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If a person needs to move their bowels before a meal and consequently must wash their hands afterwards, can that hand washing satisfy for Hamotzi as well?

Assuming that is the case, would they say asher yatzar before making an al netilas yadayim (since it isn't necessary for the asher yatzar), or in between al netilas yadayim and hamotzi?

Would the latter case count as a hefsek, or since having clean hands is necessary dirabannan to making the hamotzi, and making the bracha is connected to the cleaning of his hands, we consider this part of a necessary process of making the bracha on the bread (Tol Baruch/haviyu melach/feed the animals/etc.)?

  • Isn't there an opinion that אשר יצר is not subject to הפסק? – LiquidMetal Oct 6 '16 at 19:10
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This is the subject of dispute. The Tur (OC 165) records that while Rashi's teacher (R Yaakov ben Yakar) ruled to wash twice and say Asher Yatzar in the middle, Rashi himself thought it was fine to wash once and say Asher Yatzar after finishing washing before saying HaMotzi. See there and in the Beit Yosef for how all the different Rishonim come out on the matter. The Rosh posits a compromise, whereby Asher Yatzar is recited after the first of the two pourings of water on the hands, where your hands are clean enough to say a Bracha, but are not ritually pure for bread. The Shulchan Arukh accepts this compromise position as valid if you don't want to wash completely twice. (Note in this case the "first" wash must be invalid in some way for bread, or else you're already done.)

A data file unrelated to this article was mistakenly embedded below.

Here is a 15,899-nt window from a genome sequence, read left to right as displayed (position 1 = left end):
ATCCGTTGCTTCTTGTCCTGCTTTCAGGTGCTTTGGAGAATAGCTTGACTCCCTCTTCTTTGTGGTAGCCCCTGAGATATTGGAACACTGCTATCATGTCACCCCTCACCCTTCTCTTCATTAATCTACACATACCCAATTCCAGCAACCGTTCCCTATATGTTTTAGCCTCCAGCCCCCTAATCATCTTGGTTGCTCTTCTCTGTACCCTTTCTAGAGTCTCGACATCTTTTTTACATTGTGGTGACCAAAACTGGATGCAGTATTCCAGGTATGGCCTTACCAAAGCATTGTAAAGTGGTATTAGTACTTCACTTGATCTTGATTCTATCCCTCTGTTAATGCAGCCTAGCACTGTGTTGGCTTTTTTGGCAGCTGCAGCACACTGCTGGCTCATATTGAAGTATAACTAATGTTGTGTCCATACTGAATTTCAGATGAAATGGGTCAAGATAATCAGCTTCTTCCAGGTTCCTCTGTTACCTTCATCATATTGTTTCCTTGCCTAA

The Mishna Berura there suggests that one can Bedieved (such as lack of sufficient water) rely on the "one wash" opinion and recite Asher Yatzar after Al Netilat Yadayim because of the many who hold that way because it is related to eating (as you said, like "feed the animals"). He does support "two washes" Lechatchila like the Shulchan Arukh.

The Arukh Hashulchan (ibid. :2) vouches for the "one wash" opinion even Lechatchila as many opinions hold that one must recite Al Netilat Yadayim when washing after the bathroom anyway (cf. OC 7).

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